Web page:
# rms value

Discussion in 'Homework Help' started by bhuvanesh, Feb 23, 2015.

1. ### bhuvanesh Thread Starter Member

Aug 10, 2013
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2
i have learned what is rms value just before . its has been stated like"power dissipated with rms voltage is same power dissipated by equivalent dc voltage".i understand this point. Later question arose to me why we need rms value of signal and i accommodate myself that is to make analyses simple.

But i want strong answer why we are interested in Rms value.?

2. ### Papabravo Expert

Feb 24, 2006
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1,850
Because the average value of zero is not useful in calculations.

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3. ### bhuvanesh Thread Starter Member

Aug 10, 2013
268
2
what is the use of rms value

4. ### MrChips Moderator

Oct 2, 2009
12,633
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Because it allows you to compare the average power of signal A with that of signal B.

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5. ### WBahn Moderator

Mar 31, 2012
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Because we are often interested in the power associated with a signal and rms is directly related to the power associated with a signal.

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6. ### bhuvanesh Thread Starter Member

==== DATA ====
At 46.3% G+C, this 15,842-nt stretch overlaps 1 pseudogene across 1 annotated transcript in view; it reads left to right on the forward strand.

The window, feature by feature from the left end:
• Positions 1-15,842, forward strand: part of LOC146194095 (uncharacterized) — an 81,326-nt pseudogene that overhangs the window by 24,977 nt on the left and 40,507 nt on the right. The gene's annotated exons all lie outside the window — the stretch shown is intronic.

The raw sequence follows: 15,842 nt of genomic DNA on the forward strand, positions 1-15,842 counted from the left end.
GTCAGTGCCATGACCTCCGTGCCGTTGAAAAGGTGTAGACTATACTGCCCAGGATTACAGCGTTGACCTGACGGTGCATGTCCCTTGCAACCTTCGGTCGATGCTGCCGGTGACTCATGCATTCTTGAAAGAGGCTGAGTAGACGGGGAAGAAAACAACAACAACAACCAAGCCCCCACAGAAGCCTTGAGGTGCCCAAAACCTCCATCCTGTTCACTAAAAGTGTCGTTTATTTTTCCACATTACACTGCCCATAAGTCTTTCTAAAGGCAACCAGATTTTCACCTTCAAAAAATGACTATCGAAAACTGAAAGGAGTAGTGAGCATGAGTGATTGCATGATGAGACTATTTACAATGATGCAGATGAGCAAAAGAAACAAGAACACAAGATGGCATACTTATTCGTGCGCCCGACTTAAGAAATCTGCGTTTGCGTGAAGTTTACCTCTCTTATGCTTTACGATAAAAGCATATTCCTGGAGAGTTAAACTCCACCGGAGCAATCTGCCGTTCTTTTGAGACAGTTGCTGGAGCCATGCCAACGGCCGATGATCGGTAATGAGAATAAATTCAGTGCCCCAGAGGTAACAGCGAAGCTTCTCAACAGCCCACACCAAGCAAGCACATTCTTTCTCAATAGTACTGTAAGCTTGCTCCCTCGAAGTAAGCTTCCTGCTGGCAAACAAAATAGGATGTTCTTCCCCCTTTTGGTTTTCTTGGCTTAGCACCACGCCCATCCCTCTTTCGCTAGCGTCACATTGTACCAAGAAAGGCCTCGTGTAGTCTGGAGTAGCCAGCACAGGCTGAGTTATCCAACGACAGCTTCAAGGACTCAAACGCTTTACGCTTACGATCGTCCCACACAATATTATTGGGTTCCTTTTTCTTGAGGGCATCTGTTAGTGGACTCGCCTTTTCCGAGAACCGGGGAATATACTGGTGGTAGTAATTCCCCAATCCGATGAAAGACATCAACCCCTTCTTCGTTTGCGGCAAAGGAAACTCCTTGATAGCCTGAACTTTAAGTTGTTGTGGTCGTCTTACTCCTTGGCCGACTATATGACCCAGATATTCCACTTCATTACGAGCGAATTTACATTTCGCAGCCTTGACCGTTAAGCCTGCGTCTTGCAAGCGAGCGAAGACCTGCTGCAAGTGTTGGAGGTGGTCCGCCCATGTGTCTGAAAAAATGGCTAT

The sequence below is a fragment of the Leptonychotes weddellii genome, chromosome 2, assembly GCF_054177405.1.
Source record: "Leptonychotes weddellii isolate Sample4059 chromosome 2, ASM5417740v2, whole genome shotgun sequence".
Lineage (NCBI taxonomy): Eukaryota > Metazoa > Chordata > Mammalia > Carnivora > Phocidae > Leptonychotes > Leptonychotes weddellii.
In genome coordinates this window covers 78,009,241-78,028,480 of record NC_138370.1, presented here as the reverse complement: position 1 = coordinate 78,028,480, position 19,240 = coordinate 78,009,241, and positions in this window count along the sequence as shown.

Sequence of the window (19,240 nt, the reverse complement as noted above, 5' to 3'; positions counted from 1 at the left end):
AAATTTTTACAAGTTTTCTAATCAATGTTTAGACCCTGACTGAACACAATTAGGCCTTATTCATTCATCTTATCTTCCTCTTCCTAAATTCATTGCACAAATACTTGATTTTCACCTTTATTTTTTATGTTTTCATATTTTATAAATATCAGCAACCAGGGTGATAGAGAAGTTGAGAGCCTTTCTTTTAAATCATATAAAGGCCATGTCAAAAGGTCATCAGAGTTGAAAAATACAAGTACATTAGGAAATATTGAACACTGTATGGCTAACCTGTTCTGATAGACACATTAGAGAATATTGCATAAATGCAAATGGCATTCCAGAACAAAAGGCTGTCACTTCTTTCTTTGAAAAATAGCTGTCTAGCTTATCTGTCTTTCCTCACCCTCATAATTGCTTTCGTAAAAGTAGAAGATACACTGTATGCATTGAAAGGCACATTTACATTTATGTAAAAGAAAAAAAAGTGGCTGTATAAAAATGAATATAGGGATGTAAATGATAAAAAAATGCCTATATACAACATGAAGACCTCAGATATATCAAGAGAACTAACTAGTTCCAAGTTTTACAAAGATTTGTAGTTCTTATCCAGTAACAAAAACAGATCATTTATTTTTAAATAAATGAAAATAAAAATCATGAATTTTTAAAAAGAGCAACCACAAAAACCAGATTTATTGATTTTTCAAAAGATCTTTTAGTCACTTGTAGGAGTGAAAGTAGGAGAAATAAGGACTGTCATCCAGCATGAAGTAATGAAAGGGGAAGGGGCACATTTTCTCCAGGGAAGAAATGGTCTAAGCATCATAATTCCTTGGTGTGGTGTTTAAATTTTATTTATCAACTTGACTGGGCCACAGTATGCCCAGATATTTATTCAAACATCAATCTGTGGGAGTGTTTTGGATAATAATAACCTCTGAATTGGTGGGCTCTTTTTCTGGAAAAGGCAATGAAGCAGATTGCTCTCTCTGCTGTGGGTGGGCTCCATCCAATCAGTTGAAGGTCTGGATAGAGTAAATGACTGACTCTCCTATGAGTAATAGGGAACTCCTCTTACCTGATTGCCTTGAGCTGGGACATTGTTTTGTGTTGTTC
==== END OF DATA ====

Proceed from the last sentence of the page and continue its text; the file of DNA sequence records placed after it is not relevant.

Aug 10, 2013
268
2
yes i agree we always interested in power and doesn't energy provide any usefull information?

i cant imagine clearly how its could you say how its related briefly?

7. ### Papabravo Expert

Feb 24, 2006
10,340
1,850
I assume you know how voltage, current, and power are related for a DC circuit. For an AC circuit, with a resistive load, they are related in exactly the same way, if and only if, you use RMS voltage and RMS current. Any other choices of values for voltage and current give results that are inconsistent with reality. The way we can be certain of this is by having a resistive heater warm up a quantity of water. A given DC voltage and DC current give a rise of say 10°C. The numerically identical RMS voltage and RMS current give the very same temperature rise as the DC example.

Two things which produce the same result must be equivalent.

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8. ### WBahn Moderator

Mar 31, 2012
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It is related by definition.

The effective voltage (or current) of a waveform is that value that, if delivered by a constant voltage (or current) source would deliver the same average power to a purely resistive load.

If you use that definition, you then find that the effective voltage (or current) is equal to the square root of the mean of the voltage (or current) squared, hence the name RMS.

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9. ### bhuvanesh Thread Starter Member

Aug 10, 2013
268
2
what we do with rms value if suppose the load is capacitance?

10. ### WBahn Moderator

Mar 31, 2012
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Use it to find rms current in the circuit at that point.

Use it to find the reactive power associated with the capacitance.

Use it to find the rms voltages at other points in the circuit.

And on and on.

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